0 of 4 people found this review helpful

  • Night of the Grizzlies

  • By: Jack Olsen
  • Narrated by: Kevin Pierce
  • Length: 6 hrs and 40 mins
  • Unabridged
  • Overall
    4.5 out of 5 stars 281
  • Performance
    4.5 out of 5 stars 260
  • Story
    4.5 out of 5 stars 260

Jack Olsen's true account, traces the causes of the tragic night in August 1967 when two separate and unrelated campers, a distance apart, were savagely mangled and killed by enraged bears.

  • 5 out of 5 stars
  • The night the bears lost their fear of humans

  • By Michael on 12-19-14

The action FINALLY begins halfway into the book!

Overall
3 out of 5 stars
Performance
4 out of 5 stars
Story
2 out of 5 stars

Reviewed: 04-18-15

Would you say that listening to this book was time well-spent? Why or why not?

No. I wanted to hear about bears, not 3:45 of Glacier National Park.

Would you ever listen to anything by Jack Olsen again?

Probably not.

If this book were a movie would you go see it?

If it were a top notch production yes.

0 of 3 people found this review helpful

  • Dead Mountain

  • The Untold True Story of the Dyatlov Pass Incident
  • By: Donnie Eichar
  • Narrated by: Donnie Eichar
  • Length: 6 hrs and 23 mins
  • Unabridged
  • Overall
    4 out of 5 stars 2,216
  • Performance
    4 out of 5 stars 2,041
  • Story
    4.5 out of 5 stars 2,041

In February 1959, a group of nine experienced hikers in the Russian Ural Mountains died mysteriously on an elevation known as Dead Mountain. Eerie aspects of the incident—unexplained violent injuries, signs that they cut open and fled the tent without proper clothing or shoes, a strange final photograph taken by one of the hikers, and elevated levels of radiation found on some of their clothes—have led to decades of speculation over what really happened.

  • 4 out of 5 stars
  • Mystery & Intrigue In The Ural Mountains

  • By Sara on 06-30-15

Failed to interest me.

Overall
2 out of 5 stars
Performance
3 out of 5 stars
Story
4 out of 5 stars

Reviewed: 11-27-14

What would have made Dead Mountain better?

I'm not an author so I can't say. I just know it was torture trying to finish it.

What did you like best about this story?

Speculation about what may have caused the death of the young people.

What three words best describe Donnie Eichar’s voice?

Youthful. Contemplative. Bored.

You didn’t love this book... but did it have any redeeming qualities?

The premise.

  • Dear Leader

  • Poet, Spy, Escapee - A Look inside North Korea
  • By: Jang Jin-sung
  • Narrated by: Daniel York
  • Length: 11 hrs and 43 mins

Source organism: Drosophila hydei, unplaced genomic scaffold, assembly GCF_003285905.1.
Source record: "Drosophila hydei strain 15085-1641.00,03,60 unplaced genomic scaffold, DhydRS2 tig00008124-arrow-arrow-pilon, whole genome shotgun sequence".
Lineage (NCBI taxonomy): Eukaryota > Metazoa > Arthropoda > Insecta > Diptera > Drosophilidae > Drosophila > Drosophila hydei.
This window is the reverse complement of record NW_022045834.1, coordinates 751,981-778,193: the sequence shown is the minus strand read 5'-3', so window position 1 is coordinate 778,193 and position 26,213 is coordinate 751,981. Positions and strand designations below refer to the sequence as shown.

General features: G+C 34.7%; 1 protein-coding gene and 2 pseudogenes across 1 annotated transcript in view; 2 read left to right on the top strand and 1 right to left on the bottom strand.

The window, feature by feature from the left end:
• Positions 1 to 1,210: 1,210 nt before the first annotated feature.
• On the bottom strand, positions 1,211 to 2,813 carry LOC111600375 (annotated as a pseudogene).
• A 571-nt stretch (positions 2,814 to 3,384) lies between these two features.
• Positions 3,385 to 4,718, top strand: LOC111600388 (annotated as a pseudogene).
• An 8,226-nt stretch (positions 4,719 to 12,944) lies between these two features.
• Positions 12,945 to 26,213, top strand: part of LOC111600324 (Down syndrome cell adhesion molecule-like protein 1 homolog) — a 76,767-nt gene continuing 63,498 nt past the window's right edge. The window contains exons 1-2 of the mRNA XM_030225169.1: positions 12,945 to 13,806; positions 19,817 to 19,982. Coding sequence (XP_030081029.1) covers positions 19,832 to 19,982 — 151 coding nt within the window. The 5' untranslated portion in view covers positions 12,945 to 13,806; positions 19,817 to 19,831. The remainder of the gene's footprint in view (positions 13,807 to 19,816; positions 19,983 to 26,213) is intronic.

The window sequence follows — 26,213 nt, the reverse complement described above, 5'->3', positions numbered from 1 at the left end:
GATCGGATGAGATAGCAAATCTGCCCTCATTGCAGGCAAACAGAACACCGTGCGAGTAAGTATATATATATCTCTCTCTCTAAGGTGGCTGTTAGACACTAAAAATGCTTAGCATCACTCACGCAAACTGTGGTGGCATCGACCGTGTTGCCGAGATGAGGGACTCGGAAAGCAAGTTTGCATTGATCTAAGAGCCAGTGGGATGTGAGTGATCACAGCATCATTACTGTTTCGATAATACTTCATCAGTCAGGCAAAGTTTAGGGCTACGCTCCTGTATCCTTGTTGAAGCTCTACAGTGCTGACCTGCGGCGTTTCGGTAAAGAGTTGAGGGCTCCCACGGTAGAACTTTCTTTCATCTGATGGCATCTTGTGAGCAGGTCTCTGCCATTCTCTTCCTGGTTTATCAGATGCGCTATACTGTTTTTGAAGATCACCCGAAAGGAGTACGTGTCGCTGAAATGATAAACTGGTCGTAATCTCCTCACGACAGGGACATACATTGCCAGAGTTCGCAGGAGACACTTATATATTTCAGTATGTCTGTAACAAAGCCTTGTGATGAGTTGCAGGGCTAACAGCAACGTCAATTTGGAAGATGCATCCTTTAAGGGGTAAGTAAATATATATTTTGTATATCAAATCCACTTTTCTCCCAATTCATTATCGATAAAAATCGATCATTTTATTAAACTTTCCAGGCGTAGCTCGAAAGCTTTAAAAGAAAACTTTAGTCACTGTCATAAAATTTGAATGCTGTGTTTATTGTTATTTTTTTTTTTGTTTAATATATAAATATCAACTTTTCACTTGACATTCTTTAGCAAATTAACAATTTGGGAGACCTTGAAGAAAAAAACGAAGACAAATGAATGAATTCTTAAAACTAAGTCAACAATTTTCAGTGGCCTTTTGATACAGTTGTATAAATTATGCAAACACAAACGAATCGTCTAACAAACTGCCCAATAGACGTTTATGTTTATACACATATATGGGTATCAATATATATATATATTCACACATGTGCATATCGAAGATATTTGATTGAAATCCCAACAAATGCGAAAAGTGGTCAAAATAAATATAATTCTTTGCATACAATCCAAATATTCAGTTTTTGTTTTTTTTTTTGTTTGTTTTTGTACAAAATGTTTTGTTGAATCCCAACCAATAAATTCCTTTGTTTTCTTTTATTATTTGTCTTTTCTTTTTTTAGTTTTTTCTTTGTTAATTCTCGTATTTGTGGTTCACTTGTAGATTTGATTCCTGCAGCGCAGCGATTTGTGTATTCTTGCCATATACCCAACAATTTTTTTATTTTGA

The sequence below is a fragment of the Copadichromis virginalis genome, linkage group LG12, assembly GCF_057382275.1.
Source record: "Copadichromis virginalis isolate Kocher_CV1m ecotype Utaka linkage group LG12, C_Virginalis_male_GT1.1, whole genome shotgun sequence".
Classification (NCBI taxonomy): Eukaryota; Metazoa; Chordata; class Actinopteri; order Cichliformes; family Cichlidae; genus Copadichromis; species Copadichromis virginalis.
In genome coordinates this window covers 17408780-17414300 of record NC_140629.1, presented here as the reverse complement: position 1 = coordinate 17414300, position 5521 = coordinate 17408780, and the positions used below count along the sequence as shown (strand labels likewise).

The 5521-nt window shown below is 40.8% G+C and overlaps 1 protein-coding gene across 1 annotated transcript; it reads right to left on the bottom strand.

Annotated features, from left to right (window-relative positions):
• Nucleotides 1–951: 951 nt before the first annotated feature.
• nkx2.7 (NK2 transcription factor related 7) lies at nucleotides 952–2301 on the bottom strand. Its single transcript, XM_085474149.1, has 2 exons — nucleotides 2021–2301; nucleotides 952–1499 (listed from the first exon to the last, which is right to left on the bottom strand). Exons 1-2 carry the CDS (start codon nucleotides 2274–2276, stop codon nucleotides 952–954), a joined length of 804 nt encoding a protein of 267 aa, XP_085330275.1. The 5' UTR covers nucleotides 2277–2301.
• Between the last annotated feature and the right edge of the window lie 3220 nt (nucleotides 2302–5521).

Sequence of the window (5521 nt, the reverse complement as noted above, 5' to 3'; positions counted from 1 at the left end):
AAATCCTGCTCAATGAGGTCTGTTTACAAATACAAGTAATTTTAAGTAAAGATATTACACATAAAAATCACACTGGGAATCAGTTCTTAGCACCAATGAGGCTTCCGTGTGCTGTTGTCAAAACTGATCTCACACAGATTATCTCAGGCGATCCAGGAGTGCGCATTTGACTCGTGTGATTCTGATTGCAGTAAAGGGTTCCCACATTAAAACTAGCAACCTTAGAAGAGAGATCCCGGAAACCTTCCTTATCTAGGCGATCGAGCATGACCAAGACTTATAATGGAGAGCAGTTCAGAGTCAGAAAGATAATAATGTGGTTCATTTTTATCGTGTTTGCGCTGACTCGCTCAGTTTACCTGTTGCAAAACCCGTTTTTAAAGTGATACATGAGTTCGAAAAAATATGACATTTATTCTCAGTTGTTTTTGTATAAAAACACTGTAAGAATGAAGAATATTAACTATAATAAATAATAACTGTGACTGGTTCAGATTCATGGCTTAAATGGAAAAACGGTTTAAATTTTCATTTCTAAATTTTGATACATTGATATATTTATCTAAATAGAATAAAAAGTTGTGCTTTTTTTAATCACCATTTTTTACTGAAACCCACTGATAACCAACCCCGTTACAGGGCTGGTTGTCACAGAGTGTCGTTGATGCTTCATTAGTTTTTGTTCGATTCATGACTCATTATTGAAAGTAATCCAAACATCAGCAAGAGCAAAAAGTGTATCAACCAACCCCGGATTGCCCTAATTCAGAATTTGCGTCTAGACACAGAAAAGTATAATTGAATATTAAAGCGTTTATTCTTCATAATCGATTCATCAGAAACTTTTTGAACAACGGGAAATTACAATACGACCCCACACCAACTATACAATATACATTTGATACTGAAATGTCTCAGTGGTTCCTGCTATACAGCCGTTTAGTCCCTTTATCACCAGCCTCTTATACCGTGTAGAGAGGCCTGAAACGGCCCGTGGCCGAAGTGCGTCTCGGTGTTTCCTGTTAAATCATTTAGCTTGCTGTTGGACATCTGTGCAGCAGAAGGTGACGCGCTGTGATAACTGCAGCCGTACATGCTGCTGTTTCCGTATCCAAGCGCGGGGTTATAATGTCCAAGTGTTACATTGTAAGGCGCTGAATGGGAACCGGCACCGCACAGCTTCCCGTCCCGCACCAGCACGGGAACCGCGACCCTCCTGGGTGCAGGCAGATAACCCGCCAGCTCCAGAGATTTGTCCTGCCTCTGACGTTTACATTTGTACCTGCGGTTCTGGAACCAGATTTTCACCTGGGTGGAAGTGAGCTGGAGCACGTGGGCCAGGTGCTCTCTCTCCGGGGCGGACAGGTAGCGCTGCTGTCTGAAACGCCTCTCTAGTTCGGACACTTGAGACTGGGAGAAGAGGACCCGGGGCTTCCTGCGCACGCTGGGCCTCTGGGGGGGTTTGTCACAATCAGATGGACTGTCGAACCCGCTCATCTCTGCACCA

• Unabridged
  • Overall
    4.5 out of 5 stars 1,577
  • Performance
    4.5 out of 5 stars 1,463
  • Story
    4.5 out of 5 stars 1,463

As North Korea's State Poet Laureate, Jang Jin-sung led a charmed life. With food provisions (even as the country suffered through its great famine), a travel pass, access to strictly censored information, and audiences with Kim Jong-il himself, his life in Pyongyang seemed safe and secure. But this privileged existence was about to be shattered. When a strictly forbidden magazine he lent to a friend goes missing, Jang Jin-sung must flee for his life.

  • 5 out of 5 stars
  • Outstanding! A life-changing listen.

  • By Gotta Tellya on 09-29-14

Unbelievable--really.

Overall
2 out of 5 stars
Performance
4 out of 5 stars
Story
2 out of 5 stars

Reviewed: 07-14-14

This book wasn’t for you, but who do you think might enjoy it more?

Someone who doesn't mind fiction portrayed as non fiction.

What do you think your next listen will be?

This is not a question related to Dear Leader.

Have you listened to any of Daniel York’s other performances before? How does this one compare?

To my knowledge I haven't.

Any additional comments?

I feel this is a book BASED on fact. It's impossible to believe it all. It is poorly written. I hope the author is held to account for selling mostly-fiction as non fiction.

0 of 8 people found this review helpful

  • Somewhere Inside

  • By: Lisa Ling, Laura Ling
  • Narrated by: Laura Ling, Lisa Ling
  • Length: 10 hrs and 16 mins
  • Unabridged
  • Overall
    4.5 out of 5 stars 151
  • Performance
    4.5 out of 5 stars 103
  • Story
    4.5 out of 5 stars 106

On March 17, 2009, Laura Ling and her colleague Euna Lee were working on a documentary about North Korean defectors who were fleeing the desperate conditions in their homeland. While filming on the Chinese/North Korean border, they were chased down by North Korean soldiers who violently apprehended them. Laura and Euna were charged with trespassing and "hostile acts," and imprisoned by Kim Jong Il's notoriously secretive Communist state.

  • 1 out of 5 stars
  • Whiny

  • By SF on 12-11-16

We are wonderfully important , connected sisters!

Overall
2 out of 5 stars
Performance
3 out of 5 stars
Story
1 out of 5 stars

Reviewed: 06-21-14

What would have made Somewhere Inside better?

Sticking to the subject of the plight of North Korean refugees rather than self promoting.

What could Laura Ling and Lisa Ling have done to make this a more enjoyable book for you?

Stop talking about themselves!

Did the narration match the pace of the story?

Yes.

What reaction did this book spark in you? Anger, sadness, disappointment?